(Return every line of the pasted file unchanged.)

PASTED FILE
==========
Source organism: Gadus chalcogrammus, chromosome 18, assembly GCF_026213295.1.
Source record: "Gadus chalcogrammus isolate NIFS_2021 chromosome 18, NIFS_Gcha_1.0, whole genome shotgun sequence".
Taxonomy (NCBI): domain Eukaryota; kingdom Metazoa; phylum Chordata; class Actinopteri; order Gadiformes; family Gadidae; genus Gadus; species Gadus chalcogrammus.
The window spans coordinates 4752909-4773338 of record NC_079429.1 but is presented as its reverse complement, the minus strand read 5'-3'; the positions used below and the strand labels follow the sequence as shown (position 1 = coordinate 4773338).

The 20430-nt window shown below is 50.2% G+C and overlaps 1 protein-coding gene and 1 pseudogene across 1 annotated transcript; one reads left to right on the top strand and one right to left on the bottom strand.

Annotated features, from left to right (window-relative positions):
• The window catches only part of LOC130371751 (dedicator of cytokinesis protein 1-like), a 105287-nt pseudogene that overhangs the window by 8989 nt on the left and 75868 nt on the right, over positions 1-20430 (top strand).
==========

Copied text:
Source organism: Gadus chalcogrammus, chromosome 18, assembly GCF_026213295.1.
Source record: "Gadus chalcogrammus isolate NIFS_2021 chromosome 18, NIFS_Gcha_1.0, whole genome shotgun sequence".
Taxonomy (NCBI): domain Eukaryota; kingdom Metazoa; phylum Chordata; class Actinopteri; order Gadiformes; family Gadidae; genus Gadus; species Gadus chalcogrammus.
The window spans coordinates 4752909-4773338 of record NC_079429.1 but is presented as its reverse complement, the minus strand read 5'-3'; the positions used below and the strand labels follow the sequence as shown (position 1 = coordinate 4773338).

The 20430-nt window shown below is 50.2% G+C and overlaps 1 protein-coding gene and 1 pseudogene across 1 annotated transcript; one reads left to right on the top strand and one right to left on the bottom strand.

Annotated features, from left to right (window-relative positions):
• The window catches only part of LOC130371751 (dedicator of cytokinesis protein 1-like), a 105287-nt pseudogene that overhangs the window by 8989 nt on the left and 75868 nt on the right, over positions 1-20430 (top strand).